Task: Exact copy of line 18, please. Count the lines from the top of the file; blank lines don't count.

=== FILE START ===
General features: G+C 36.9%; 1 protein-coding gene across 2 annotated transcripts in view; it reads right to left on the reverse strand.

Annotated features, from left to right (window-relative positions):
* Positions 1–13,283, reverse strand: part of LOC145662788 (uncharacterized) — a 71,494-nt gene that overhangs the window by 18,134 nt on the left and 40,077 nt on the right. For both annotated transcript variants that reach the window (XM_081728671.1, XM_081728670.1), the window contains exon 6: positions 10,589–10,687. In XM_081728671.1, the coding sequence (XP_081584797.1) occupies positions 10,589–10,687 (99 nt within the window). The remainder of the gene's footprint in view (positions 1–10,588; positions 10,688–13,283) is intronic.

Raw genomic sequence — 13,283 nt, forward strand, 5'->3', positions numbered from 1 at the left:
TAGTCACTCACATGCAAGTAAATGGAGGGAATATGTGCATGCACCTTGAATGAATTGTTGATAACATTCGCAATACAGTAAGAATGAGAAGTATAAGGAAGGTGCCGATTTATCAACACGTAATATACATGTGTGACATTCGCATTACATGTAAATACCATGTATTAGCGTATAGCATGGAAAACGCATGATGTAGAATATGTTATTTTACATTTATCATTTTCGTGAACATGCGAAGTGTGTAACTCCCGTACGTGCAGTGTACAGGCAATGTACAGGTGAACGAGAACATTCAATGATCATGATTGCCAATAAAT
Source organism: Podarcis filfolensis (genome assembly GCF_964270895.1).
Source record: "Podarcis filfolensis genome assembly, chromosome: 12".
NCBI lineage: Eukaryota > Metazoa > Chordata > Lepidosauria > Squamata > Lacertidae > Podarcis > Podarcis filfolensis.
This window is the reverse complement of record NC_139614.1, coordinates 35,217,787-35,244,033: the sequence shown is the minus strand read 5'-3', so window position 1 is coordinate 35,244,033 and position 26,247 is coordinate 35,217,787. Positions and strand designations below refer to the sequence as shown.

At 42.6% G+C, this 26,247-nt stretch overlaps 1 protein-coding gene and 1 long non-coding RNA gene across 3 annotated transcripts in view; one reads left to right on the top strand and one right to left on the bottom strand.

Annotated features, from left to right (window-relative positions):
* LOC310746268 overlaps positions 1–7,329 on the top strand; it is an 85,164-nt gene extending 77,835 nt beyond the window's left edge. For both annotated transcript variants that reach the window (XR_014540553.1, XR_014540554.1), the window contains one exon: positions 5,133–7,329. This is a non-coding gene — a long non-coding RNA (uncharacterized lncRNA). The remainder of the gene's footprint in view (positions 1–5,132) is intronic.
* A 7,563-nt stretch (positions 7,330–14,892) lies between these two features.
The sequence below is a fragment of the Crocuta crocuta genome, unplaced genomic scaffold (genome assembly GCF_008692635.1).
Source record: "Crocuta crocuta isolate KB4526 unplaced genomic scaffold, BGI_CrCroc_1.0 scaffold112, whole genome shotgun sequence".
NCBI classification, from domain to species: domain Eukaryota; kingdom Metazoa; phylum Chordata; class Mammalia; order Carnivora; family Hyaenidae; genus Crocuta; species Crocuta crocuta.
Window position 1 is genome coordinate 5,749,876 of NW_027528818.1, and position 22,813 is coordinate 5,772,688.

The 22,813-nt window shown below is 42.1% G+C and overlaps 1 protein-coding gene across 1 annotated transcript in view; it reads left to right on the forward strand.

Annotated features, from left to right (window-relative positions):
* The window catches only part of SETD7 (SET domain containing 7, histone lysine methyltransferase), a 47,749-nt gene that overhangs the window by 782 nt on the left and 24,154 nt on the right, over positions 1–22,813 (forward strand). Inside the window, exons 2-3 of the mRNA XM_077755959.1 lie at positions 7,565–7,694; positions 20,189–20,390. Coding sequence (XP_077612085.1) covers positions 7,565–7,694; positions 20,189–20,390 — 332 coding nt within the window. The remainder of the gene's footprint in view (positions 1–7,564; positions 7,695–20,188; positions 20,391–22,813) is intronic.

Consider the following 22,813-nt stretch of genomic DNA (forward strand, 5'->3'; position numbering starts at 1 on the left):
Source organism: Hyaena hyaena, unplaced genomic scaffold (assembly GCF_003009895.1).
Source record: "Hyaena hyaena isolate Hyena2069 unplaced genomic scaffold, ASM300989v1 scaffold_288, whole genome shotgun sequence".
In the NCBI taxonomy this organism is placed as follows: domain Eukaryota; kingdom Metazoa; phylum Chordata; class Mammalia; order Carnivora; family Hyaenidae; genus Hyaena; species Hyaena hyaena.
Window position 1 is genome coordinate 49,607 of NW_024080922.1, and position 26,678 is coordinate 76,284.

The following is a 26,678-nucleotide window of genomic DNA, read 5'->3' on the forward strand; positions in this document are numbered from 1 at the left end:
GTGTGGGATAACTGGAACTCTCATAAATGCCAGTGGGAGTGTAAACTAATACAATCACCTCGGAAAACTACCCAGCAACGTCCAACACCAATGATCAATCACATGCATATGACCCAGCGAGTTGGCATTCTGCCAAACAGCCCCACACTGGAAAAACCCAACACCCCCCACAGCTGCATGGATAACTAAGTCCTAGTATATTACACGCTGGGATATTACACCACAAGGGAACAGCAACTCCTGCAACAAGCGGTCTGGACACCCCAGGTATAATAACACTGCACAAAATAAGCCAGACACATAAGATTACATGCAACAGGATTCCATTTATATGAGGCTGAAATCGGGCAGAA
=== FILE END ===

The 22,813-nt window shown below is 42.1% G+C and overlaps 1 protein-coding gene across 1 annotated transcript in view; it reads left to right on the forward strand.